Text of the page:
LINCOLN — It’s taken six years of legislative battles, a statewide petition drive, a Nebraska Supreme Court ruling, a successful ballot measure and nearly two years of preparation to get to this point.
Now only a few days remain before thousands of low-income Nebraskans can start getting health care through an expanded Medicaid program.
Viola Tiedemann already has two doctor visits lined up. Within the first two weeks of October, the Omaha woman, 58, will see an orthopedic surgeon to talk about her painful, bone-on-bone hips and her primary care doctor to sort through the complexity of her other medical needs.
The day she got approval for coverage under Medicaid expansion, making those kind of visits possible, brought her to tears.
“I read the letter three or four times to make sure I was reading it correctly,” she said. “I was like, ‘Oh, my God. Thank you, sweet Jesus.’ I was ecstatic.”
Advocates who fought for Medicaid expansion say they are excited to hear of people like Tiedemann who are finally going to get health care.
Former State Sen. Kathy Campbell of Lincoln, who introduced the first Medicaid expansion bill in the Legislature and was a co-sponsor of the petition drive that put the issue before voters in November 2018, is one of those advocates.
She remembers many heart-wrenching stories from people who needed health care but didn’t qualify for traditional Medicaid and couldn’t afford other options. Some of those people likely have died since then, she said, because Nebraska did not expand Medicaid sooner.
“At least we have it now for people who may need it,” Campbell said. “It is kind of amazing to get to this point.”
Molly McCleery, with the advocacy group Nebraska Appleseed, said the long-awaited launch will be especially helpful now that economic fallout from the pandemic has cost many Nebraskans their health insurance.
“It’s really been a long time coming, and we are excited about both the health and financial benefits that it can have for individuals but also the overall benefit it can have for our communities and our state as a whole,” she said.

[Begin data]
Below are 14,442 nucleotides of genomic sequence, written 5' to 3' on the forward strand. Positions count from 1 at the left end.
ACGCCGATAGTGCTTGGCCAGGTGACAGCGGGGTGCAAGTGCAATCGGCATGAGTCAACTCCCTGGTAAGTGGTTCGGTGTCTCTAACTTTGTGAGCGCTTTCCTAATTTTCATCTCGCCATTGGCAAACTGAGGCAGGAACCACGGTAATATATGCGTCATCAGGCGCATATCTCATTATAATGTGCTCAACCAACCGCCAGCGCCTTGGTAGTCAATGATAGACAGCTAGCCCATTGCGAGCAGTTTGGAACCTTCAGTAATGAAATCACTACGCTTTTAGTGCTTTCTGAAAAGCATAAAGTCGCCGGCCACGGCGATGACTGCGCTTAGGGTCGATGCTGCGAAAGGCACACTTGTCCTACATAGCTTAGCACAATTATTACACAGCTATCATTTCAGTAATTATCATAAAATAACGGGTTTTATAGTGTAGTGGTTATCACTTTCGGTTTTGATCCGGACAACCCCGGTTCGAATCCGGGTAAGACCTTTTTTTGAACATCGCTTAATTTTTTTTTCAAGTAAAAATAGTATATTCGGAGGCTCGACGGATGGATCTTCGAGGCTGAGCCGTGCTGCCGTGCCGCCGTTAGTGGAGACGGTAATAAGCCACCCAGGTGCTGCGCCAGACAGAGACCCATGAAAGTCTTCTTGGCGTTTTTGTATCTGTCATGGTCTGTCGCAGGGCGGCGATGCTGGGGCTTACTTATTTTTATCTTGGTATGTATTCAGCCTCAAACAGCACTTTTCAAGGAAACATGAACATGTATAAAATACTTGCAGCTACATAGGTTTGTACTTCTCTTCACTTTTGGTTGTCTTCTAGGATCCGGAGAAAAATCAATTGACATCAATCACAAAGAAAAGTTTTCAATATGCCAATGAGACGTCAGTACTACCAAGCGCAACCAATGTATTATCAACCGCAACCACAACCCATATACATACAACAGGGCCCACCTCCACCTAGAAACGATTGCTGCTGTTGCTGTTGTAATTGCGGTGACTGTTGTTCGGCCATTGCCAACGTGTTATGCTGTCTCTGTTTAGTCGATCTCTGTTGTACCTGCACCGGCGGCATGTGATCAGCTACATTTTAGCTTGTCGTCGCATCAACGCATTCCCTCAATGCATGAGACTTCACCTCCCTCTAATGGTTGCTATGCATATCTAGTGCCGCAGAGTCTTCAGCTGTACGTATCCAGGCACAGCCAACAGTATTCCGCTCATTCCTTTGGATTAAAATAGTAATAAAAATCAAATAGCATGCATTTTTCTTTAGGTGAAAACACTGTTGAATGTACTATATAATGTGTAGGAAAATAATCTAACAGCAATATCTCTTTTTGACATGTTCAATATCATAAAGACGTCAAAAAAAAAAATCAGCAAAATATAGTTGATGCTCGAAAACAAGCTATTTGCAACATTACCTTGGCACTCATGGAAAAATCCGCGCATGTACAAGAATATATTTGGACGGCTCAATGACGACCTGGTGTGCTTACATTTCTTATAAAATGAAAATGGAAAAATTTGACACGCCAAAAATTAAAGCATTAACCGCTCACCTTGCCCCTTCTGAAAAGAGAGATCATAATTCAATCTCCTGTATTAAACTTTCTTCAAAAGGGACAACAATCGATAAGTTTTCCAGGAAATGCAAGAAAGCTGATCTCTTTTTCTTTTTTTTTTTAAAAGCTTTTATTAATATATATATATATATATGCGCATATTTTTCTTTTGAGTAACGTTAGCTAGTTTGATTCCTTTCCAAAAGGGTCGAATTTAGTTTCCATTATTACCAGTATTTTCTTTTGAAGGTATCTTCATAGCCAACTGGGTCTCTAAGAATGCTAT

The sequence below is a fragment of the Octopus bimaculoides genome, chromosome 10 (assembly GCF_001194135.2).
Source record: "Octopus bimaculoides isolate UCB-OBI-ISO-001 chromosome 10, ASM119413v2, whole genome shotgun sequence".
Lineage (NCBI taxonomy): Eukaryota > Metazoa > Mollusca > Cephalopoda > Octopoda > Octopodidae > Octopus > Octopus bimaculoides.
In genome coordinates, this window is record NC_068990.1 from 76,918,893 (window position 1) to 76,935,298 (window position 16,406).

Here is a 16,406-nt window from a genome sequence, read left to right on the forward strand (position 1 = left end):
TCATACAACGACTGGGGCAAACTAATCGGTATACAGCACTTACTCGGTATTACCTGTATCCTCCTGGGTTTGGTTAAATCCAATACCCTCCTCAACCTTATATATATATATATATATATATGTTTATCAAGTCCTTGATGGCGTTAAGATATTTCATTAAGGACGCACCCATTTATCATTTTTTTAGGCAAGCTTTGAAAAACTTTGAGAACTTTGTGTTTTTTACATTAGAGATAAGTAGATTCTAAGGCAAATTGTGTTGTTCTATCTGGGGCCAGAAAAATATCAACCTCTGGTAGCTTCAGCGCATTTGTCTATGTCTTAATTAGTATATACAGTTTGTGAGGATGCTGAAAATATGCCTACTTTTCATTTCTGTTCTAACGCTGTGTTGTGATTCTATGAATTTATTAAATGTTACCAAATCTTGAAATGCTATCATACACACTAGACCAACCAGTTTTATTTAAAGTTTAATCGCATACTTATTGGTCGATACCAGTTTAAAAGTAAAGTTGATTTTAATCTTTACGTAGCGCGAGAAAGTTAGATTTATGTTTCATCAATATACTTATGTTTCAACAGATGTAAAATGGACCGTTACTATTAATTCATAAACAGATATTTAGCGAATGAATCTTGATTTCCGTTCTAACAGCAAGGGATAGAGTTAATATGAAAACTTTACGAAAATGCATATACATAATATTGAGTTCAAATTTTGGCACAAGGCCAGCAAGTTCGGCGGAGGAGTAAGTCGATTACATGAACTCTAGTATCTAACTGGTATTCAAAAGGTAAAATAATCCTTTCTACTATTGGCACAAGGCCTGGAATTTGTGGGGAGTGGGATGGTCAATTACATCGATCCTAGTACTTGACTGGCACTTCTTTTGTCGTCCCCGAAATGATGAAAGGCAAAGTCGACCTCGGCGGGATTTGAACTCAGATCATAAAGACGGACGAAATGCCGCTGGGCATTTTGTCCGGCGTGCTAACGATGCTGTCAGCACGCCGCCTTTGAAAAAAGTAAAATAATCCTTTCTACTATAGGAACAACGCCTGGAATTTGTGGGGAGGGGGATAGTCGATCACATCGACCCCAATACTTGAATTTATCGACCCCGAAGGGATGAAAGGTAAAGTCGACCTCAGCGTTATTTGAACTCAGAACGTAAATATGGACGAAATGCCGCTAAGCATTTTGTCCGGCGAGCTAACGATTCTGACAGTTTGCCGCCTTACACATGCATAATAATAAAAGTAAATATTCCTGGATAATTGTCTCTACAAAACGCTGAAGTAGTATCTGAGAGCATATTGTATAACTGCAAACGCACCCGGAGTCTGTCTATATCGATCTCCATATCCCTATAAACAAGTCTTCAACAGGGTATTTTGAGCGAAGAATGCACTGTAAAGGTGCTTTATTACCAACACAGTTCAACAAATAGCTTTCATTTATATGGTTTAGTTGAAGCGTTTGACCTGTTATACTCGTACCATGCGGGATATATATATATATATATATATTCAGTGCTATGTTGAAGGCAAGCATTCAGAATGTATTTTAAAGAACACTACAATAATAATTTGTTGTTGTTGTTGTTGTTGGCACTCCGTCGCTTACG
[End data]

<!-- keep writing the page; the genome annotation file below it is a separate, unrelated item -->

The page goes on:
Gov. Pete Ricketts, who ardently opposed expansion and fought every effort to get it approved, held a press conference this summer to announce the beginning of enrollment for expansion. He promised that the program state officials call Heritage Health Adult would be “done right.”
Ricketts and Gov. Dave Heineman before him argued that expansion would be unaffordable and would favor able-bodied Nebraskans over the vulnerable citizens covered by traditional Medicaid.
Jeremy Brunssen, Nebraska’s interim Medicaid director, said state Medicaid workers are eager for expansion to begin as well, after having worked on the program for nearly two years. Preparations have included amending agreements with the federal government, changing state regulations and contracts, hiring and training new staff, and updating technology.
“It is rewarding for our teammates to reach this important milestone,” he said.
He said enrollment has been steady since it began Aug. 1. As of Thursday, 9,780 people had signed up. Officials expect the volume to pick up now that benefits are starting. The Department of Health and Human Services has estimated that eventually 90,000 Nebraska will sign up for the program.
State officials are still waiting for federal approval of their plan to require that Medicaid expansion enrollees comply with several requirements to get a full range of benefits. The requirements are to include wellness, personal responsibility and work or other “community engagement” activities.
Until that approval comes, most new enrollees will get the “basic” tier of benefits that includes physical and mental health care, plus prescription drugs. They will not get dental, vision and over-the-counter medications.
Those three “prime” benefits are part of the traditional Medicaid program and will be available only for people considered medically frail, pregnant women and young adults ages 19 and 20. Among the conditions that could qualify someone as medically frail are a disabling mental condition, a chronic substance use condition, chronic homelessness or a serious and complex medical condition.
Tiedemann said she has applied to be considered medically frail.
Her health care has been complicated since 2016, when an epidural procedure gone wrong left her paralyzed from the waist down. She regained the ability to walk but takes 11 different prescription drugs plus over-the-counter medications for the problems that remain.
Ideally, she would be seeing specialists and a physical therapist regularly. She hasn’t been able to do either since May, when she moved from Arizona to Omaha to be near family.
In Arizona, Medicaid paid for her care. The state was among 36 that had expanded Medicaid as allowed under the Affordable Care Act.
In Nebraska, she fell into the group of low-income adults who were not eligible for traditional Medicaid. Under that program, working-age adults without minor children cannot qualify, no matter their income level. Also barred are parents and disabled people with incomes higher than the current Medicaid cutoff.
Expanded Medicaid offers coverage for working-age adults whose incomes fall below 138% of the federal poverty level — $17,609 for a single person or $36,156 for a family of four.
Tiedemann has managed by tapping her savings and getting limited care from OneWorld Community Health Center, which charges on a sliding fee scale for uninsured people. But she jumped at the chance to sign up for Medicaid expansion when enrollment opened up.
“It’s a huge relief,” she said. “It’s a huge load off my shoulders.”
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